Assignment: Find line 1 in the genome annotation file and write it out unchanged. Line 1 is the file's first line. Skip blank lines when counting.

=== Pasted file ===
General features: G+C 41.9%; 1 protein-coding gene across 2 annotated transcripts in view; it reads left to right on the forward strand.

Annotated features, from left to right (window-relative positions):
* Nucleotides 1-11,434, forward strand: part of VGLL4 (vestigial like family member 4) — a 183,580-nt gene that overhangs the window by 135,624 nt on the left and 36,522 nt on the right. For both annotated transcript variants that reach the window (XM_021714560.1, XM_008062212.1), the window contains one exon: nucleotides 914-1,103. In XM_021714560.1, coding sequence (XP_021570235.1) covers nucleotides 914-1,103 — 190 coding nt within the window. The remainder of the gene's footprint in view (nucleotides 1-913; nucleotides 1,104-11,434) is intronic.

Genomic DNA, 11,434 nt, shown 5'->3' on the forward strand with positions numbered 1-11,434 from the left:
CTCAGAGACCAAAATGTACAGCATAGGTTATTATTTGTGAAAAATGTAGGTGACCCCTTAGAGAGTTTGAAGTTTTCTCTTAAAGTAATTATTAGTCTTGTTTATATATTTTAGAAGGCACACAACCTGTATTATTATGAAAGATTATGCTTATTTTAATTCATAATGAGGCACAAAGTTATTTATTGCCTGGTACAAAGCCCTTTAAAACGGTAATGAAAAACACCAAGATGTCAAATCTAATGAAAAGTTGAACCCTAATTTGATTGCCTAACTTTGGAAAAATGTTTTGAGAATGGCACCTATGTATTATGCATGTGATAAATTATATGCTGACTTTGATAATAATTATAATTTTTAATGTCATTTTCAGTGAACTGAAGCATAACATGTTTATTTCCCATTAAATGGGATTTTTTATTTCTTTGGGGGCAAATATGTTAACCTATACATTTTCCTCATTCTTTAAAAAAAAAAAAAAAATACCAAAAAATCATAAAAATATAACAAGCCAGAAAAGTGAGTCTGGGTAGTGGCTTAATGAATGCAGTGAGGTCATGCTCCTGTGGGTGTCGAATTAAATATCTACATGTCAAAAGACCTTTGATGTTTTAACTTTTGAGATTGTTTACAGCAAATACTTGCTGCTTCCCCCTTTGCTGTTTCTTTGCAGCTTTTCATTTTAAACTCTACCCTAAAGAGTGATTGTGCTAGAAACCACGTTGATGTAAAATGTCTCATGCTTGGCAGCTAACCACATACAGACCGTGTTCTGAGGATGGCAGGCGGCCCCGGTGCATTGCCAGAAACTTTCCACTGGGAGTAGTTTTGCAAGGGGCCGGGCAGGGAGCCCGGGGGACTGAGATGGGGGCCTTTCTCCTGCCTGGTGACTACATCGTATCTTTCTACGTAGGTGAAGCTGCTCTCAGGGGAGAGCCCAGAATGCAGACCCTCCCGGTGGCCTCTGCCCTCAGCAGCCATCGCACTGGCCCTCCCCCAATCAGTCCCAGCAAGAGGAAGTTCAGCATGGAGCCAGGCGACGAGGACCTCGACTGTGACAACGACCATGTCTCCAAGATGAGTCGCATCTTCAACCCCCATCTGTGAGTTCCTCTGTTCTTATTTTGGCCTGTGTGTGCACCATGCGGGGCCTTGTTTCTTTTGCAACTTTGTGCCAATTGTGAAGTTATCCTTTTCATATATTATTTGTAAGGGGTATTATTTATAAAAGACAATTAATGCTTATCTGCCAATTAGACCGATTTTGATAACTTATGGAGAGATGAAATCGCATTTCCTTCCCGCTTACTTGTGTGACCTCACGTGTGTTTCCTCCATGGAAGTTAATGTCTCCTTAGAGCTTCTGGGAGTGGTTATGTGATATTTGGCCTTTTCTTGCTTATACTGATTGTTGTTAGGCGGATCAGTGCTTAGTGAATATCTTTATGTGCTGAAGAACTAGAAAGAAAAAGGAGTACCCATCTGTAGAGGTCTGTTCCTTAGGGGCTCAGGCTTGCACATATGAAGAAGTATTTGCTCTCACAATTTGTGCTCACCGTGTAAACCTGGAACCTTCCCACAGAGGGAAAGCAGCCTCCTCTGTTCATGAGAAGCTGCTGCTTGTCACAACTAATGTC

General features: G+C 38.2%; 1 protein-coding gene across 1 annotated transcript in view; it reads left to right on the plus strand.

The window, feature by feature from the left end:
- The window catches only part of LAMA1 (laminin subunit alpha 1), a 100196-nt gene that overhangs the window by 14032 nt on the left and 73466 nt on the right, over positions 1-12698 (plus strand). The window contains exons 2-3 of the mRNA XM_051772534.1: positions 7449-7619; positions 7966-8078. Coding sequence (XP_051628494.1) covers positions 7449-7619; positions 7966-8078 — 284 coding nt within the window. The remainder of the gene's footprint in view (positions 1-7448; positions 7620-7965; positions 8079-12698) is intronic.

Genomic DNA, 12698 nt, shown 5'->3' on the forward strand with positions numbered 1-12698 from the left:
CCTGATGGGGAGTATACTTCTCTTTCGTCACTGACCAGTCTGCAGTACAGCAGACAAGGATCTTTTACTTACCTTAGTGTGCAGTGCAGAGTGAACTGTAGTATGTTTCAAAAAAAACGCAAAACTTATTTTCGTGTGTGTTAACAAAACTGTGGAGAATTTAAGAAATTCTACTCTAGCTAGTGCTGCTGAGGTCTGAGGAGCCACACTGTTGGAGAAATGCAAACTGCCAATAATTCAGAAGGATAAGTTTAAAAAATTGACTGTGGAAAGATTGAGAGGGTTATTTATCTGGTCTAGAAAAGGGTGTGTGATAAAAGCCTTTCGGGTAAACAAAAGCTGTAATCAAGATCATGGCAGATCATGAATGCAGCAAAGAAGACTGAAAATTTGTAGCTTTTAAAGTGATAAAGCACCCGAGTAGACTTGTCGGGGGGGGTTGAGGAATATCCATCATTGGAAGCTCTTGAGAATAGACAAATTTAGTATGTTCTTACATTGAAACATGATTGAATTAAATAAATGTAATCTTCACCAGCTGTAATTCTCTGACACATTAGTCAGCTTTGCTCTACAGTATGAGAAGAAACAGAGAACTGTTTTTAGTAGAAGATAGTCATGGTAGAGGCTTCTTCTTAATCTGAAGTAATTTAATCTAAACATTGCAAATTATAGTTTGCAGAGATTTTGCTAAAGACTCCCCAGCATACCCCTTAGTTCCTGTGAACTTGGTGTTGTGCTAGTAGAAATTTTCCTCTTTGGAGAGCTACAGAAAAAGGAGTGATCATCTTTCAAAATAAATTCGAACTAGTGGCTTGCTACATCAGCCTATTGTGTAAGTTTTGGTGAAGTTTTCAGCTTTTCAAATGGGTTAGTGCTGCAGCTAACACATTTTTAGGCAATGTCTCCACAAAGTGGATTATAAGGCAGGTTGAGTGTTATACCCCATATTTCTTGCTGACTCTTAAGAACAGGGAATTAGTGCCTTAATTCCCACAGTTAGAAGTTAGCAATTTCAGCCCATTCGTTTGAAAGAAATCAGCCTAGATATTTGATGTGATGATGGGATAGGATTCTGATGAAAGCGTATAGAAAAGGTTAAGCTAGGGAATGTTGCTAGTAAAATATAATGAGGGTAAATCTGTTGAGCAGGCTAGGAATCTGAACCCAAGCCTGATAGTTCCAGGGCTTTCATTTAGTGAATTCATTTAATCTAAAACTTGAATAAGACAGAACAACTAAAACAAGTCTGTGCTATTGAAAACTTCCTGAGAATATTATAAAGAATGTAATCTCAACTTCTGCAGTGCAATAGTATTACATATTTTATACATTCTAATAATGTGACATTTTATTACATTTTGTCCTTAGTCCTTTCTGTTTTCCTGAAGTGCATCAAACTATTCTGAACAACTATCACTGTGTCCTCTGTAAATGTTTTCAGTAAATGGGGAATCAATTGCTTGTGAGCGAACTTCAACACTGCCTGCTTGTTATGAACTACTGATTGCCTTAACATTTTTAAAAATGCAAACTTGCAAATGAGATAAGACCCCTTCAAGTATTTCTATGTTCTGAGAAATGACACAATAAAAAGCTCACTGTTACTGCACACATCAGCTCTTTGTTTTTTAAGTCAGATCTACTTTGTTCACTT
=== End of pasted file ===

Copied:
General features: G+C 41.9%; 1 protein-coding gene across 2 annotated transcripts in view; it reads left to right on the forward strand.